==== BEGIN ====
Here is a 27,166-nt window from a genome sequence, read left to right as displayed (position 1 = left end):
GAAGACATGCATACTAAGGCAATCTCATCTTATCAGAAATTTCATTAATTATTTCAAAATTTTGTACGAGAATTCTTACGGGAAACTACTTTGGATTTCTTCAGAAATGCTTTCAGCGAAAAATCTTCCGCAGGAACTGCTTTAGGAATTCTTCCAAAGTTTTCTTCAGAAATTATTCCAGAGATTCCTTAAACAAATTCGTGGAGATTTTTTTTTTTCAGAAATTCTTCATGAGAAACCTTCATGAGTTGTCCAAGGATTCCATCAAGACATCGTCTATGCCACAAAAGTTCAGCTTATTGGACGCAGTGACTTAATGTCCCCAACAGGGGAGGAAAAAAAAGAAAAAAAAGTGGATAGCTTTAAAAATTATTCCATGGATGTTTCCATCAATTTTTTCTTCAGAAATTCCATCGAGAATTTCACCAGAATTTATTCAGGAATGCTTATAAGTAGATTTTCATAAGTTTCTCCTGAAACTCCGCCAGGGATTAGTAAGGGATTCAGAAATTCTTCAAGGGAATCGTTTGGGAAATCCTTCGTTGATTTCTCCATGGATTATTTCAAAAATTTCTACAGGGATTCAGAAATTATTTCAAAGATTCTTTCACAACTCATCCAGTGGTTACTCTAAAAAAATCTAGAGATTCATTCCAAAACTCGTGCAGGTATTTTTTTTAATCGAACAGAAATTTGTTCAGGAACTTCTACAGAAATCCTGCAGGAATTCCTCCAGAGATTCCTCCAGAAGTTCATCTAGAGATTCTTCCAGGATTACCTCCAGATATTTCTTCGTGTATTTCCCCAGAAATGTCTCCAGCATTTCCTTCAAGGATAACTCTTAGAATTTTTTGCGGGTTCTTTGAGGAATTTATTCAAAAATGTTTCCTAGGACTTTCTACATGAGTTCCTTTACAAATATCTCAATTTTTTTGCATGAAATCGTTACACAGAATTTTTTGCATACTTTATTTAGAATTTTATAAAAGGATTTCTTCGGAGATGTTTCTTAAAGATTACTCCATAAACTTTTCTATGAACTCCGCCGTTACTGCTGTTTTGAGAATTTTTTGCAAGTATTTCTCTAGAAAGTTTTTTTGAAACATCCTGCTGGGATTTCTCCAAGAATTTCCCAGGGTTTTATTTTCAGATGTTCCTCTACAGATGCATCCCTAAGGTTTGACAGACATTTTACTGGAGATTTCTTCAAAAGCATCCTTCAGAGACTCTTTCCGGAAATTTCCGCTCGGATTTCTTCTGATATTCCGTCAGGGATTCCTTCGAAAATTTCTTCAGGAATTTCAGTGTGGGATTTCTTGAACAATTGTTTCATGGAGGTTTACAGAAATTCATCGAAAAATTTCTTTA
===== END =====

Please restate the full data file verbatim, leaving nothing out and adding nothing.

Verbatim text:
Here is a 27,166-nt window from a genome sequence, read left to right as displayed (position 1 = left end):
GAAGACATGCATACTAAGGCAATCTCATCTTATCAGAAATTTCATTAATTATTTCAAAATTTTGTACGAGAATTCTTACGGGAAACTACTTTGGATTTCTTCAGAAATGCTTTCAGCGAAAAATCTTCCGCAGGAACTGCTTTAGGAATTCTTCCAAAGTTTTCTTCAGAAATTATTCCAGAGATTCCTTAAACAAATTCGTGGAGATTTTTTTTTTTCAGAAATTCTTCATGAGAAACCTTCATGAGTTGTCCAAGGATTCCATCAAGACATCGTCTATGCCACAAAAGTTCAGCTTATTGGACGCAGTGACTTAATGTCCCCAACAGGGGAGGAAAAAAAAGAAAAAAAAGTGGATAGCTTTAAAAATTATTCCATGGATGTTTCCATCAATTTTTTCTTCAGAAATTCCATCGAGAATTTCACCAGAATTTATTCAGGAATGCTTATAAGTAGATTTTCATAAGTTTCTCCTGAAACTCCGCCAGGGATTAGTAAGGGATTCAGAAATTCTTCAAGGGAATCGTTTGGGAAATCCTTCGTTGATTTCTCCATGGATTATTTCAAAAATTTCTACAGGGATTCAGAAATTATTTCAAAGATTCTTTCACAACTCATCCAGTGGTTACTCTAAAAAAATCTAGAGATTCATTCCAAAACTCGTGCAGGTATTTTTTTTAATCGAACAGAAATTTGTTCAGGAACTTCTACAGAAATCCTGCAGGAATTCCTCCAGAGATTCCTCCAGAAGTTCATCTAGAGATTCTTCCAGGATTACCTCCAGATATTTCTTCGTGTATTTCCCCAGAAATGTCTCCAGCATTTCCTTCAAGGATAACTCTTAGAATTTTTTGCGGGTTCTTTGAGGAATTTATTCAAAAATGTTTCCTAGGACTTTCTACATGAGTTCCTTTACAAATATCTCAATTTTTTTGCATGAAATCGTTACACAGAATTTTTTGCATACTTTATTTAGAATTTTATAAAAGGATTTCTTCGGAGATGTTTCTTAAAGATTACTCCATAAACTTTTCTATGAACTCCGCCGTTACTGCTGTTTTGAGAATTTTTTGCAAGTATTTCTCTAGAAAGTTTTTTTGAAACATCCTGCTGGGATTTCTCCAAGAATTTCCCAGGGTTTTATTTTCAGATGTTCCTCTACAGATGCATCCCTAAGGTTTGACAGACATTTTACTGGAGATTTCTTCAAAAGCATCCTTCAGAGACTCTTTCCGGAAATTTCCGCTCGGATTTCTTCTGATATTCCGTCAGGGATTCCTTCGAAAATTTCTTCAGGAATTTCAGTGTGGGATTTCTTGAACAATTGTTTCATGGAGGTTTACAGAAATTCATCGAAAAATTTCTTTA